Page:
1. Donner Party Cookbook by Terry Del Bene (Horse Creek Publications).
OK, it’s not what you think: This isn’t a guide to roasting the dearly departed. It’s actually an entertaining and informative book about the ill-fated Donner Party, who got caught in a mid-1840s blizzard in the Sierra Nevadas and resorted to mortuary cannibalism to stay alive. The book includes recipes that 19th-century westward travelers prepared on the trail. Your mouth will water at such tempting culinary delights as brain stew, antelope pudding, buffalo tongue and gruel. If your kin migrated west, they likely prepared and ate some of these recipes — even if they didn’t travel with the Donner Party.
2. Eat My Words: Reading Women’s Lives through the Cookbooks They Wrote by Janet Theophano (Palgrave).
Theophano has read between the lines of hundreds of cookbooks dating from the 17th century, and uncovered fascinating tidbits about women’s lives. In our ancestors’ day, cookbooks weren’t used just for meal preparation; they also served as reading primers and outlets for creativity. Genealogists especially will enjoy the chapter “Lineage and Legacies,” which discusses the passing down of recipes. By hunting for Great-grandma’s cookbook, you might uncover more about your family history than you thought you would.
3. From Hardtack to Home Fries: An Uncommon History of American Cooks and Meals by Barbara Haber (Penguin Books).
Unlike most culinary historians, who focus on the types of food people ate, Haber takes a different approach by looking at significant periods in American history and the cooks and meals they made. Haber covers the influences of Civil War nurses, 1800s diet reformers, westward migrants, Irish immigrants, African-Americans, World War II prisoners of war and many others. Recipes are scattered throughout, but the “heart of this book is the narrative about food in relation to key events.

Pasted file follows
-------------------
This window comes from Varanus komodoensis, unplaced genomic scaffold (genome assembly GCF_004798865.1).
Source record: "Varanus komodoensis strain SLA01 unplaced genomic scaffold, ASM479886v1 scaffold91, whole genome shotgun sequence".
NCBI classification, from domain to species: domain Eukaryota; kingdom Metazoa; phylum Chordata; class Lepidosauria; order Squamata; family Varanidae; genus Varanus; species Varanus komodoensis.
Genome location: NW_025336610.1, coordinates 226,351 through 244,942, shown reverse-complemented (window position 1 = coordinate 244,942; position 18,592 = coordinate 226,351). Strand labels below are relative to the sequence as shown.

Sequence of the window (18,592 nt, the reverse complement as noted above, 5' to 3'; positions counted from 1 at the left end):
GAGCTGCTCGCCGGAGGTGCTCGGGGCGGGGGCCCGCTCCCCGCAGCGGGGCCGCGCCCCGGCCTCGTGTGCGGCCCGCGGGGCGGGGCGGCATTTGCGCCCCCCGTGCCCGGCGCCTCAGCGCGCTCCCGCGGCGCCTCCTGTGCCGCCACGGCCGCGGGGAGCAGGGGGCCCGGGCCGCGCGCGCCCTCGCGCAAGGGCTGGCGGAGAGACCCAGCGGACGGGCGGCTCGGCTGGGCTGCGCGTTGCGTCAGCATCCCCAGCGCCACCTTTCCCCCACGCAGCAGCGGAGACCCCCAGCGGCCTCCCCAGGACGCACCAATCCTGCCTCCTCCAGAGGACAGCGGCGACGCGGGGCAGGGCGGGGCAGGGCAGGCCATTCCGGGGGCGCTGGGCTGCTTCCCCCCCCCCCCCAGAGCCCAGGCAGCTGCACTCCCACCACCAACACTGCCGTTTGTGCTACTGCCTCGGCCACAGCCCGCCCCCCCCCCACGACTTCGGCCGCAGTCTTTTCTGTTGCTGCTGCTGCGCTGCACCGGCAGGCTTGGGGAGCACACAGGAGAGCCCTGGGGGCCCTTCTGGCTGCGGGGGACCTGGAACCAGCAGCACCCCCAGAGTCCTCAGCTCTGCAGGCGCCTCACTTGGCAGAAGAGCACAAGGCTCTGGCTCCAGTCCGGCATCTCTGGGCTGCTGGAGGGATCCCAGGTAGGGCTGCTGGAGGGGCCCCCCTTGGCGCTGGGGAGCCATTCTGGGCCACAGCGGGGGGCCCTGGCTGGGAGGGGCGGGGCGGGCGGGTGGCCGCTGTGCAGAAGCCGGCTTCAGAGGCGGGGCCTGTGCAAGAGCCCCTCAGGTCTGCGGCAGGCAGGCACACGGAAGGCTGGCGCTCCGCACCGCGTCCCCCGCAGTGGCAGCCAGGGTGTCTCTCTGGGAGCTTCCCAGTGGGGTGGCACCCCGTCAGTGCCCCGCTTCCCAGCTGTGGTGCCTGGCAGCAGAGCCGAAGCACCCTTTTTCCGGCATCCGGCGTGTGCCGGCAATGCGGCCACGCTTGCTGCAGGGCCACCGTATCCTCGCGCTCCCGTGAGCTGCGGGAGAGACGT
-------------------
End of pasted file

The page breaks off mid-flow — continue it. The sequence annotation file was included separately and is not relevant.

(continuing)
4. The Lewis & Clark Cookbook by Leslie Mansfield (Celestial Arts).
These recipes require some of the same ingredients found in the Donner cookbook, but with a gourmet touch: Hominy with tomatoes au gratin and bear with red wine, mushroom and juniper sauce sound a bit more appetizing than brain stew. Alongside the recipes, you’ll find comments from Lewis and Clark’s journals about the foods they ate. This book shows the variety and inventiveness of meal preparation for our westward ancestors.
5. A Thousand Years Over a Hot Stove: A History of American Women Told Through Food, Recipes, and Remembrances by Laura Schenone (W.W. Norton & Co.)
More than a recipe book, this is a social history of food — and not just food prepared by white, middle-class women. Here, you’ll find how American Indian, immigrant and slave women gathered, prepared and served their families’ fare. To help you visualize your foremothers’ domestic life, Schenone also provides more than 100 historical images of advertisements, kitchens and women in the midst of cooking.
From the October 2004 Family Tree Magazine.